In a sign of how challenging and expensive it is for affordable housing developers to buy land in the West, several new loan programs are being unveiled this year to help developers through the critical early stages of building their projects.
These funds will help in the acquisition of land and predevelopment of projects in the West, where land costs are among the highest in the nation.
In California, the Los Angeles Housing Department (LAHD) and Enterprise, a leading housing organization, expect to launch their New Generation Fund in April. The revolving fund, which can be used for acquisition and predevelopment efforts, will be sized at between $150 million and $200 million.
"The point of the fund is to enhance, stabilize, and elongate our pipeline," said Mercedes Marquez, general manager of LAHD, which has provided $10 million to the fund's guarantee pool.
Marquez said the fund is a collaboration of lenders, philanthropic organizations, and the public sector. The fund is expected to help finance approximately 15,000 units over 10 years.
Fund details were still being finalized at press time, but the key benefits to developers include preferential interest rates and speed in executing a loan, according to Jeff Schaffer, Southern California director of Enterprise.
If a project falls within certain guidelines, the processing of its loan will be expedited, Schaffer said. The New Generation Fund will support both affordable homeownership and rental projects in Los Angeles. Under the set guidelines, loans of up to $10 million will be available, which is larger than the loans typically provided by community development financial institutions. There's also an opportunity to go even larger in loans with additional review by the credit committee, Schaffer said.
The loan program helps to fill a gap in the financing puzzle, Schaffer said.
Citi is serving as an agent bank, and major fund investors include Wachovia and Fannie Mae. Other banks and local and national foundations will also participate.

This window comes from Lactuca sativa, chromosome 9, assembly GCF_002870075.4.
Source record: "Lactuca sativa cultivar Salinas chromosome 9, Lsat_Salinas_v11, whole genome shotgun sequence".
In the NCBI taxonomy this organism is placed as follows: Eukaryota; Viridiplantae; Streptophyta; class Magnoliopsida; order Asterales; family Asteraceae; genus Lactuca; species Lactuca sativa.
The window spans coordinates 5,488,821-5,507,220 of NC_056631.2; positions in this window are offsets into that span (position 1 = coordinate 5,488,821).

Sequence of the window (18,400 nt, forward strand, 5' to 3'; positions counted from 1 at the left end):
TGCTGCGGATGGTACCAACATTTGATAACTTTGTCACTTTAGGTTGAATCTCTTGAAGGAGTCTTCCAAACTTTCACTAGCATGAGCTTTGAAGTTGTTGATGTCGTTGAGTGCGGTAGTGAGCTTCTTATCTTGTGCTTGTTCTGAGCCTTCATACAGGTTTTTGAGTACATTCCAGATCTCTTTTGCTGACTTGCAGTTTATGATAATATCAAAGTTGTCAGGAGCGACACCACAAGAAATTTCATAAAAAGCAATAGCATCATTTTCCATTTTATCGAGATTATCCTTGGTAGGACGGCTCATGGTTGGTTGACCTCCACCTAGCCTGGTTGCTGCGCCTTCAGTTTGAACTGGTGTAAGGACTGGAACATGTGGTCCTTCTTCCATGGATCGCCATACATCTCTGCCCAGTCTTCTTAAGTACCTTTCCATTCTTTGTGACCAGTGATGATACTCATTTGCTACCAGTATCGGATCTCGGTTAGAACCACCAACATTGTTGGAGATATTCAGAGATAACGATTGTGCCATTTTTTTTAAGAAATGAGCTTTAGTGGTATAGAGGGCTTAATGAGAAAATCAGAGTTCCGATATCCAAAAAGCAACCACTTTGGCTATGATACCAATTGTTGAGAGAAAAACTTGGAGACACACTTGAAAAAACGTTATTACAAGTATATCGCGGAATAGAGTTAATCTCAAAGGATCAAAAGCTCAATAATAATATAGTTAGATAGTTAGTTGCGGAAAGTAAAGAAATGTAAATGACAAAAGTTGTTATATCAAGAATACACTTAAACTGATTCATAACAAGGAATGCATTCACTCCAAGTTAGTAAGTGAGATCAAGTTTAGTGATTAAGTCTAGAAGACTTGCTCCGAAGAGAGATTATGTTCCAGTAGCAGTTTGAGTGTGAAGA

Other loan programs
The city of Los Angeles and the Corporation for Supportive Housing (CSH) have closed on a separate $30 million fund to make acquisition and predevelopment loans at below-market rates for supportive-housing projects.
At the end of February, fund leaders were working on underwriting their initial deals, which will likely be located in the San Fernando Valley.
Affordable housing developers will be able to borrow up to $3 million to build supportive housing in the city.
CSH is providing $3 million for the fund, and the city has made a $5 million investment, which is leveraging money from the state, banks, foundations, and others. The fund is expected to finance at least 1,500 new units of supportive housing in Los Angeles.
These loans are a sign of what other cities are going to have to do, noted Marquez. "No one sector has the capital that is necessary, but by working together it makes it easier for the commercial lending sector to make these loans at what are advantageous rates and conditions for affordable housing developers," she said.
A pilot Land Acquisition Program (LAP) has also been launched in Washington. In a program description, the Washington State Housing Finance Commission (WSHFC) said the revolving loan program will assist organizations in the state to purchase land for either multifamily or single-family affordable housing. The intent of the program is to respond quickly when developers need to secure sites when they become available in markets where there is an urgent need for affordable housing and competition for limited developable sites.